I don’t take the word of artists about their work and haven’t done, not since the day when, say, I realized that Homer seemed to have covered up Odysseus’s lies about his sailing adventures. But of course Dobrowolski is both Odysseus and Homer, and the glory is in the telling. Dobrowolski did escape from art college, over and over, in works of art and artifice from his own hands: a sailboat, a car, a hovercraft, a tank, an airplane, all of it from bits of flotsam found in the detritus of a life lived on the edge. And what stands out about all this art is how real it is, in every sense. Real sailboat, real car, real hovercraft. It’s not far from real tank and real airplane to real life, and who will bridge the gap for us if not Dobrowolski? Dobrowolski collects and masters genre—Zapruderesque documentary, airplane hydraulics, poetry, drama, welding, comedy, landscape painting—the way some people pick up seashells. His refurbishings alone suggest multiple skill sets. Is there anything Dobrowolski can’t do?

Watching Dobrowolski in action, I thought about the great escape artists of the modern era. Elvis Presley and Walter Benjamin, who almost got out (the latter made it to the Spanish border before he hung himself). Houdini—so far so good. Slavomir Rawicz, whose The Long Walk maintains its cult credentials even today and reminds us of the intertwining of event and event-production. That book, too, considers the notion, which works well either as fiction or fact, that Poles are the toughest people on the planet. Certainly Dobrowolski’s oeuvre is a love poem to his irascible dad, the Polish soldier and ex-landowner, and breaking out of childhood—self-creation—is probably the most fraught of human experiences.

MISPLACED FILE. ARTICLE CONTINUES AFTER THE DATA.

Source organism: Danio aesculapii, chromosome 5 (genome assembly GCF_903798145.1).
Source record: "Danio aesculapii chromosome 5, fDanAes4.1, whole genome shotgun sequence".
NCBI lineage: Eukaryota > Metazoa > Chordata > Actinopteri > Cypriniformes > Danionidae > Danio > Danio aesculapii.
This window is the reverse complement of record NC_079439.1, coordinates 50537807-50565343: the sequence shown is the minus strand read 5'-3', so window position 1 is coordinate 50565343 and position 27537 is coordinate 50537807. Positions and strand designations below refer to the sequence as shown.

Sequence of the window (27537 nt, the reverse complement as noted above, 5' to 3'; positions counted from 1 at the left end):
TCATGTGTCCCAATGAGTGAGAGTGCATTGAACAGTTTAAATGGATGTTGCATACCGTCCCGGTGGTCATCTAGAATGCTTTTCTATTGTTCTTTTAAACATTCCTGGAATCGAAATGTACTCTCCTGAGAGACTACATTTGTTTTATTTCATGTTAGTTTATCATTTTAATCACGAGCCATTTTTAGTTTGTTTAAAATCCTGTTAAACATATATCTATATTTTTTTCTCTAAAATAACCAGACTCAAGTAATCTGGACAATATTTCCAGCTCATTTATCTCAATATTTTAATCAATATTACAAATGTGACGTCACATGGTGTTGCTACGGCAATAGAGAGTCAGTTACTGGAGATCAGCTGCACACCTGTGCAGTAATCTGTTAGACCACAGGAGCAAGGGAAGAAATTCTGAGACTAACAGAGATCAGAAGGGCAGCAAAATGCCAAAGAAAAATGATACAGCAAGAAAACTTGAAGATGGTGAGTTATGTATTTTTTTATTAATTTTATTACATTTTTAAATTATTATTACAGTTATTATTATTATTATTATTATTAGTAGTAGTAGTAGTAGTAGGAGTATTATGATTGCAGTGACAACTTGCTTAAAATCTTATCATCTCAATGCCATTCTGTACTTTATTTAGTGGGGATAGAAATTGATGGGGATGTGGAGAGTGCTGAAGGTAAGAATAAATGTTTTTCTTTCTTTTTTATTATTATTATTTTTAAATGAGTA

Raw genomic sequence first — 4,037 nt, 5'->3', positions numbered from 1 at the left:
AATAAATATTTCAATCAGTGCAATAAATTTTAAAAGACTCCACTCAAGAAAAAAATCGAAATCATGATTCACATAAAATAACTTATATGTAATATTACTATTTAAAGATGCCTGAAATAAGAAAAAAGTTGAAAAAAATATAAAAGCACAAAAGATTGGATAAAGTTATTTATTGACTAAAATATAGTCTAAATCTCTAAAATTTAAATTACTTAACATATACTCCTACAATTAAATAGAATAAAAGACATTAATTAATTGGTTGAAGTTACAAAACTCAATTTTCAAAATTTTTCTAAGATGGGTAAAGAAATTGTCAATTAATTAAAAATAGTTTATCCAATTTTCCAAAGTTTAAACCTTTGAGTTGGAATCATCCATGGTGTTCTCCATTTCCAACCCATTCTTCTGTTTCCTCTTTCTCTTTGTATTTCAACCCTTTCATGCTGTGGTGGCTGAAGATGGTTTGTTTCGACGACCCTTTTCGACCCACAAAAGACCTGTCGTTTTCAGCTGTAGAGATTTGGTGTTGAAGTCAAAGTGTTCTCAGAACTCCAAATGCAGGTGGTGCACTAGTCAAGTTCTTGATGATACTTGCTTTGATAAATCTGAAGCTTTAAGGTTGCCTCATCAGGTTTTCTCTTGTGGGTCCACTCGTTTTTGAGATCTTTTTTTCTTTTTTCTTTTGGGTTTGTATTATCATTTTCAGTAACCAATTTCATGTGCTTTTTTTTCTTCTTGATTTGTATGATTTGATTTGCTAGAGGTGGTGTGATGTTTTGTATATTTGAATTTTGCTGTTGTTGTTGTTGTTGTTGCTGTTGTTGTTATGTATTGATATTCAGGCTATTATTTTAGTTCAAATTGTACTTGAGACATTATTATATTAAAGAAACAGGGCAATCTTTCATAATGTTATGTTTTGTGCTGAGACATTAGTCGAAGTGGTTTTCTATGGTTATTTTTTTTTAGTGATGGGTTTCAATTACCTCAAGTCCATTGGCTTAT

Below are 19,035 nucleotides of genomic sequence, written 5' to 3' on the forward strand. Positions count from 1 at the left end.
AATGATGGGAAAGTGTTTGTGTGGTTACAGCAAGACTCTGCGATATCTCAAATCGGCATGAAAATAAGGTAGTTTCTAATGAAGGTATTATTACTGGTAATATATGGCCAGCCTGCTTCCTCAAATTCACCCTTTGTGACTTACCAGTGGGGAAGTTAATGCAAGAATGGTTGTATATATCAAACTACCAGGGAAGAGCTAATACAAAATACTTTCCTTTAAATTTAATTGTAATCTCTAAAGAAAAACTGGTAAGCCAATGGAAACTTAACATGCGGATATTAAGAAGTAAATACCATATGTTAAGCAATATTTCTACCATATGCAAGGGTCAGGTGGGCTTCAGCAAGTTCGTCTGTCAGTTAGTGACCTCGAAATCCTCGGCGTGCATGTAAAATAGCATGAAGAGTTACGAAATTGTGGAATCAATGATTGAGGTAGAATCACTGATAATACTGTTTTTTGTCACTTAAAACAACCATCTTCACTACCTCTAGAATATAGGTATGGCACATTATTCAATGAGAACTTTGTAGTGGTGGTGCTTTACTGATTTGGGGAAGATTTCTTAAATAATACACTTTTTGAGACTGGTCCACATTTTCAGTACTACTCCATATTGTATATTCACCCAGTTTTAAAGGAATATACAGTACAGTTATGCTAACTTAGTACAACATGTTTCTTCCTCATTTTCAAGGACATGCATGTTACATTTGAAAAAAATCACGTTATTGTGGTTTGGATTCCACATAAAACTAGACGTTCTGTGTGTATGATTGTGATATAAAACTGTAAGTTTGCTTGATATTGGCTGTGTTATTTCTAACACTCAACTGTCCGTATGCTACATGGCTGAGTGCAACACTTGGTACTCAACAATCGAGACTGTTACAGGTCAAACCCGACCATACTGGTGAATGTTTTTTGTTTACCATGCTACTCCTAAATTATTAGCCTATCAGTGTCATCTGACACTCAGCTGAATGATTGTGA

If I insist upon Dowbrowolski’s triumph as a landscape artist, here in Constable country, it is not to limit the UK artist’s palate but merely to appropriate it for my own work on the Essex sublime. Can we have travel without destination? Destination has degraded travel writing to a series of predictable remarks upon the noteworthiness of landscape objects. No one visits Essex, anymore than they would the Humberside of Dowbrowolski’s pilgrimages. Essex is what you escape from. But that’s not enough. If it’s the sublime you want—and, God help me, I do—then you must escape over and over. To get to the sublime, to the transcendent, then follow Dowbrowolski’s trajectory, his flight path. And that means breaking out over and over. Once is never enough. Essex for me is both a writing project and an American’s experience of landscape, and Dowbrowolski has surely, for anyone who walks or writes or sees, vastly increased the canon of worthy sight lines.

Can you escape from Essex? Yes, repeatedly.

If you clear your palate enough, you can taste the sublime. What better place than the great muddy eastern fringes of Milton’s island?

Chris Dobrowolski is back in Essex for a while. East of England, east of Eden. As the Puritan poet said of Adam and Eve when they left the pretty garden and set to work: the world was all before them.

© 2006 David Thomson

Get Out:
Chris Dobrowolski’s “Offer Must End Soon,” at the University of Essex until 11 February and in London at Studio 1.1 Gallery, 23 February to 26 March.